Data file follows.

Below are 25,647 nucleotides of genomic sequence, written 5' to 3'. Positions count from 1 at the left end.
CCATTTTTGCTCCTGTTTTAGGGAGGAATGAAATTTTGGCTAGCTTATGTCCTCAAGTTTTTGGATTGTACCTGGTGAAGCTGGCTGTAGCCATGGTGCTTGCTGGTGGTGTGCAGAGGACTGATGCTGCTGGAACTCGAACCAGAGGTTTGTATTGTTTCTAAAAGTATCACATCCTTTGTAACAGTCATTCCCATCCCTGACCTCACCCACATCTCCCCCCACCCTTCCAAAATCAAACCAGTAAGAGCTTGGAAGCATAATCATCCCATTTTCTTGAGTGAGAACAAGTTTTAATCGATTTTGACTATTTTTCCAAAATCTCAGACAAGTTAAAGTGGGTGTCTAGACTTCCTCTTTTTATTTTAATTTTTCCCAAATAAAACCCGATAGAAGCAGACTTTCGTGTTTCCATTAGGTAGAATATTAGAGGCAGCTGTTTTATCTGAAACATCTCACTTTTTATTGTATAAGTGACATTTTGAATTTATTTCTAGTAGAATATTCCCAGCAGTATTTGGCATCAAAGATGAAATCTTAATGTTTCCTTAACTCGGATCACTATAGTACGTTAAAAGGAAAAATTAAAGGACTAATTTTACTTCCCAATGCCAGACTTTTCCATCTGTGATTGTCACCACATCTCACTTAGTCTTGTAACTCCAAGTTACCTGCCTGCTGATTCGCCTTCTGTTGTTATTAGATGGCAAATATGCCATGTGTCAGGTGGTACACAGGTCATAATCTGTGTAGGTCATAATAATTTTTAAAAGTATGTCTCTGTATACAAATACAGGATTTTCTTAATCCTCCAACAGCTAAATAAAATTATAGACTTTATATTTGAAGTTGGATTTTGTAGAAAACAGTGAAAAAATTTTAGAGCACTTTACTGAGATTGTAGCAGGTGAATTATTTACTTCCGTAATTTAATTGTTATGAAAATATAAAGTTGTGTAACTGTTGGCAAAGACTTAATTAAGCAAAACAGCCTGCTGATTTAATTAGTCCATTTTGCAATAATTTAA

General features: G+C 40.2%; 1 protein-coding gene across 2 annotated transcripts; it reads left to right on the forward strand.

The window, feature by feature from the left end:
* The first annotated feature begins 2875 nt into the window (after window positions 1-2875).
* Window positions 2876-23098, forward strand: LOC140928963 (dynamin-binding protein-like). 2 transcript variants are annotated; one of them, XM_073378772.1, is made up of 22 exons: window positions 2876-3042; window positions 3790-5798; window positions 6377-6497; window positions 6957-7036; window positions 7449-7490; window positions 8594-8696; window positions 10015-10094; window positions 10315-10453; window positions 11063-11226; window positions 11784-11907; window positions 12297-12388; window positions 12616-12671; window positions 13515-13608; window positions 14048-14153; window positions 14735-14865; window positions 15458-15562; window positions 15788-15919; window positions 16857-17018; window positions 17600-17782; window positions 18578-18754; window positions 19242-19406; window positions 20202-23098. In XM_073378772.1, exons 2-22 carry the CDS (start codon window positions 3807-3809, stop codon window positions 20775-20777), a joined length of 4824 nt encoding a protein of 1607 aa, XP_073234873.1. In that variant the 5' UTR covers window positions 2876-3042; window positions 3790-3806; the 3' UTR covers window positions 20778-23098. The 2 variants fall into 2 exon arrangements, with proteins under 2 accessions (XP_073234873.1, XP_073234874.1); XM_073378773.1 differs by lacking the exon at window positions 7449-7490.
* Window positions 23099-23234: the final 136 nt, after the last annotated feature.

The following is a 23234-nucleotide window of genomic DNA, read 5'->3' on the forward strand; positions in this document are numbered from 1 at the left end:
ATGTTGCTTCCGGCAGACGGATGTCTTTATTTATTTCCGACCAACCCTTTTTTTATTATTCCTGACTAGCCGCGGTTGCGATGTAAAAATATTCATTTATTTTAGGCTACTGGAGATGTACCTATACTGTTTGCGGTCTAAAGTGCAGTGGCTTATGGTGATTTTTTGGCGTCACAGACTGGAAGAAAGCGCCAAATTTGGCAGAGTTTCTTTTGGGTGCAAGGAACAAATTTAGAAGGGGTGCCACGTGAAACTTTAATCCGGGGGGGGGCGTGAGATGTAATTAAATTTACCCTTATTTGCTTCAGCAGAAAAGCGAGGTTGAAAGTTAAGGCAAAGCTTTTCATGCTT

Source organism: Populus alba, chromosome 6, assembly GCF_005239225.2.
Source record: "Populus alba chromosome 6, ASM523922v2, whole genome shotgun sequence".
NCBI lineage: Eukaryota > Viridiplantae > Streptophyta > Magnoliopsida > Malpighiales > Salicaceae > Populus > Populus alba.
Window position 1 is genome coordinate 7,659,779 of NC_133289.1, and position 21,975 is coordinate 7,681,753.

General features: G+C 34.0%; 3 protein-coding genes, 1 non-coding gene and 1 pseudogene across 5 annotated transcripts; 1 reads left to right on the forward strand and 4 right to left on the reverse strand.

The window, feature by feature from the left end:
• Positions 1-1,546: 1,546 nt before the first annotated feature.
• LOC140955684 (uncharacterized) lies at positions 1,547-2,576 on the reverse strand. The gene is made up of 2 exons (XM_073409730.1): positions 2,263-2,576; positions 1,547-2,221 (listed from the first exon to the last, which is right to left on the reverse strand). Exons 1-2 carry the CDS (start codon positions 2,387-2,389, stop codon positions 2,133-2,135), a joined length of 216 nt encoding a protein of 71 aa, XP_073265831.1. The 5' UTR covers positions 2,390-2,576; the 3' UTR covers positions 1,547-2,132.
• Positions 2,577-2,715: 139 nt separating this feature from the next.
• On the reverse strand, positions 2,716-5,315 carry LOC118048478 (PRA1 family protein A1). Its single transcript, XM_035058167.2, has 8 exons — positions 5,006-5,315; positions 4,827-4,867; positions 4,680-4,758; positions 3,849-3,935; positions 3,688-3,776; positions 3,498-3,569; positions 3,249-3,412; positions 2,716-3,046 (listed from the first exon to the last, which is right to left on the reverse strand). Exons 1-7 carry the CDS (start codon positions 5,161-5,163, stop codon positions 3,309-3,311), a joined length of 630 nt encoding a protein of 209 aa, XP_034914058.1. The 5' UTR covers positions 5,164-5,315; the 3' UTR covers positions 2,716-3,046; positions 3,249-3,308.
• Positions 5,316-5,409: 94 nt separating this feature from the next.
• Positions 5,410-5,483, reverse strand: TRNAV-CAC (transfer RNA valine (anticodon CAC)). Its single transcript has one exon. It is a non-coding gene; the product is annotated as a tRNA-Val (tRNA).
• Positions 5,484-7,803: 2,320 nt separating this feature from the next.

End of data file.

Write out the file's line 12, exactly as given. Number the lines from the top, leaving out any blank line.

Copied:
NCBI lineage: Eukaryota > Viridiplantae > Streptophyta > Magnoliopsida > Malpighiales > Salicaceae > Populus > Populus alba.